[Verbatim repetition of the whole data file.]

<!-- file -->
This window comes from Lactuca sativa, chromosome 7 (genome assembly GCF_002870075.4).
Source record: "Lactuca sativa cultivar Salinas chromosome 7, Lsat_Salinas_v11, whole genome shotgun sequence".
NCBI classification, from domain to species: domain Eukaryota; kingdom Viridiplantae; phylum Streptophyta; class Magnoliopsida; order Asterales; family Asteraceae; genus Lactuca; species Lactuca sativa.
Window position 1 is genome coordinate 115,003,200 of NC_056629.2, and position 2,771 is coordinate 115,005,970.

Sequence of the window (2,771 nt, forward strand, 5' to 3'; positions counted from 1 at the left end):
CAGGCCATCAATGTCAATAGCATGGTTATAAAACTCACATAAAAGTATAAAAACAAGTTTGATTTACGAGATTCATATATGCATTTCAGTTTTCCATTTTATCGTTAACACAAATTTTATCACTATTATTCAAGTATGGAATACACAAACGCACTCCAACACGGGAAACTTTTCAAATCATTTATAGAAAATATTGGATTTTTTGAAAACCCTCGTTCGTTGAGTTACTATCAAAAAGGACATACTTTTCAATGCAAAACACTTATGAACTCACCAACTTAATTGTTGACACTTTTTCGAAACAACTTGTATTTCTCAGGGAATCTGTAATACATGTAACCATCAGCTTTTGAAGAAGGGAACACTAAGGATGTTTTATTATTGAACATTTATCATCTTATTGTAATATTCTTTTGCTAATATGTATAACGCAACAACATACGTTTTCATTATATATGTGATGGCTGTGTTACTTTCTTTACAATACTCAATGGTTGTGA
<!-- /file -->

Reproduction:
This window comes from Lactuca sativa, chromosome 7 (genome assembly GCF_002870075.4).
Source record: "Lactuca sativa cultivar Salinas chromosome 7, Lsat_Salinas_v11, whole genome shotgun sequence".
NCBI classification, from domain to species: domain Eukaryota; kingdom Viridiplantae; phylum Streptophyta; class Magnoliopsida; order Asterales; family Asteraceae; genus Lactuca; species Lactuca sativa.
Window position 1 is genome coordinate 115,003,200 of NC_056629.2, and position 2,771 is coordinate 115,005,970.

Sequence of the window (2,771 nt, forward strand, 5' to 3'; positions counted from 1 at the left end):
CAGGCCATCAATGTCAATAGCATGGTTATAAAACTCACATAAAAGTATAAAAACAAGTTTGATTTACGAGATTCATATATGCATTTCAGTTTTCCATTTTATCGTTAACACAAATTTTATCACTATTATTCAAGTATGGAATACACAAACGCACTCCAACACGGGAAACTTTTCAAATCATTTATAGAAAATATTGGATTTTTTGAAAACCCTCGTTCGTTGAGTTACTATCAAAAAGGACATACTTTTCAATGCAAAACACTTATGAACTCACCAACTTAATTGTTGACACTTTTTCGAAACAACTTGTATTTCTCAGGGAATCTGTAATACATGTAACCATCAGCTTTTGAAGAAGGGAACACTAAGGATGTTTTATTATTGAACATTTATCATCTTATTGTAATATTCTTTTGCTAATATGTATAACGCAACAACATACGTTTTCATTATATATGTGATGGCTGTGTTACTTTCTTTACAATACTCAATGGTTGTGA